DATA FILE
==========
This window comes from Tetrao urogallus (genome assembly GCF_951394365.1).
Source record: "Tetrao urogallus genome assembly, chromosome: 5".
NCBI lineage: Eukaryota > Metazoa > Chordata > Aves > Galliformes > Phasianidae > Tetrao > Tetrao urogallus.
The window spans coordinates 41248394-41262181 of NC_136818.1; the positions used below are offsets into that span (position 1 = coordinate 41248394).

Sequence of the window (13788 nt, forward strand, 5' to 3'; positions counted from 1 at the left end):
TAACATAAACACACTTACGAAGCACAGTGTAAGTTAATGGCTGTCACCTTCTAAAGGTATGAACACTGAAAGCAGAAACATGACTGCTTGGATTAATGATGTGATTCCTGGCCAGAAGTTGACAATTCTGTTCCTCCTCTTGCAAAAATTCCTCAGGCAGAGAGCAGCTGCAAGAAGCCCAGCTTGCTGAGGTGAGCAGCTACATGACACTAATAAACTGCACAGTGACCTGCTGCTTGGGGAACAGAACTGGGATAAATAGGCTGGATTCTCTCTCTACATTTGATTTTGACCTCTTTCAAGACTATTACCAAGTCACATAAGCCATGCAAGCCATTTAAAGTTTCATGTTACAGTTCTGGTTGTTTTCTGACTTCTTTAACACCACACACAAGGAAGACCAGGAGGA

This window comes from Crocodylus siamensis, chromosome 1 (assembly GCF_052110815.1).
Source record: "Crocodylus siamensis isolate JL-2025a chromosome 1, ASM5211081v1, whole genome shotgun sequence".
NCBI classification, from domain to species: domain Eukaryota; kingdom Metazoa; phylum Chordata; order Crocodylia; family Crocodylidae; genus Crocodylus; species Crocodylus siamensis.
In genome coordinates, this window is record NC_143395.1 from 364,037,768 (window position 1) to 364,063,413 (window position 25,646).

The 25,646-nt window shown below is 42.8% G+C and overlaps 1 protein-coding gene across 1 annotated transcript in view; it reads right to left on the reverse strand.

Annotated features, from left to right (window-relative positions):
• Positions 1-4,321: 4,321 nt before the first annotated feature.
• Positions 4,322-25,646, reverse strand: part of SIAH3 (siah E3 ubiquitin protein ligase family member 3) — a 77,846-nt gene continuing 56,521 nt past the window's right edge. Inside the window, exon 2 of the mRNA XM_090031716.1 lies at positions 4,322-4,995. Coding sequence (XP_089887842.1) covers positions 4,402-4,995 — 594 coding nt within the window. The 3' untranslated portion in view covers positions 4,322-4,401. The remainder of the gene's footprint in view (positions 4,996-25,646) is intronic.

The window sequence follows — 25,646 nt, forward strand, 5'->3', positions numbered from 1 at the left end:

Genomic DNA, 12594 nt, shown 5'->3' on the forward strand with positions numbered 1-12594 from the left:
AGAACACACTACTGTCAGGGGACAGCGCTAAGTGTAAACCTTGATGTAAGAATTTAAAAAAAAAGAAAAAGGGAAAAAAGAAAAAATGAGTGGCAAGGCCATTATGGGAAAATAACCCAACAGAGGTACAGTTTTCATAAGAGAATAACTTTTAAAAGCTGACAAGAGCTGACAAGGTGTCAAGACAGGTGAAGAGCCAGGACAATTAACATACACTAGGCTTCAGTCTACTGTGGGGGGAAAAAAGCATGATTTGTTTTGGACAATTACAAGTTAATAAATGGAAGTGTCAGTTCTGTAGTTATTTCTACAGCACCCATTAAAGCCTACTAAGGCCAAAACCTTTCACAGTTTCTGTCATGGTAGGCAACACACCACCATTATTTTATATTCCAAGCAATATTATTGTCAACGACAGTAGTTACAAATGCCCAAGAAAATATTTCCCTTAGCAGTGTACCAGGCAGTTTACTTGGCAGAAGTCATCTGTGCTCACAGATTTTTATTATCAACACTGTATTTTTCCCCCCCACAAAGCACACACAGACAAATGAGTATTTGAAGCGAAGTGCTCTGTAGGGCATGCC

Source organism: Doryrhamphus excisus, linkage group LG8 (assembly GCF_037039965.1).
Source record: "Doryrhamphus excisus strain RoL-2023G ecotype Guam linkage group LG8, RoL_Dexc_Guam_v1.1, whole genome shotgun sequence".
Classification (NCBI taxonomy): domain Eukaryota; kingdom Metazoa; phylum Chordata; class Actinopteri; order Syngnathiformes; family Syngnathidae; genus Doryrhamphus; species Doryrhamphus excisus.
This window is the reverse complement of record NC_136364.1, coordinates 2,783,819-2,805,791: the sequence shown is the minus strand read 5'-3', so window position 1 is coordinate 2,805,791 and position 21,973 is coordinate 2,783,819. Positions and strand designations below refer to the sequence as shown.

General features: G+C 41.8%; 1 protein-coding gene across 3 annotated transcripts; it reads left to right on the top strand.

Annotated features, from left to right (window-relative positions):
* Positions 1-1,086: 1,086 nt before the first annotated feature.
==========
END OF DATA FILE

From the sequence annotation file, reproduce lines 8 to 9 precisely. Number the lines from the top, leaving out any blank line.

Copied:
Source record: "Crocodylus siamensis isolate JL-2025a chromosome 1, ASM5211081v1, whole genome shotgun sequence".
NCBI classification, from domain to species: domain Eukaryota; kingdom Metazoa; phylum Chordata; order Crocodylia; family Crocodylidae; genus Crocodylus; species Crocodylus siamensis.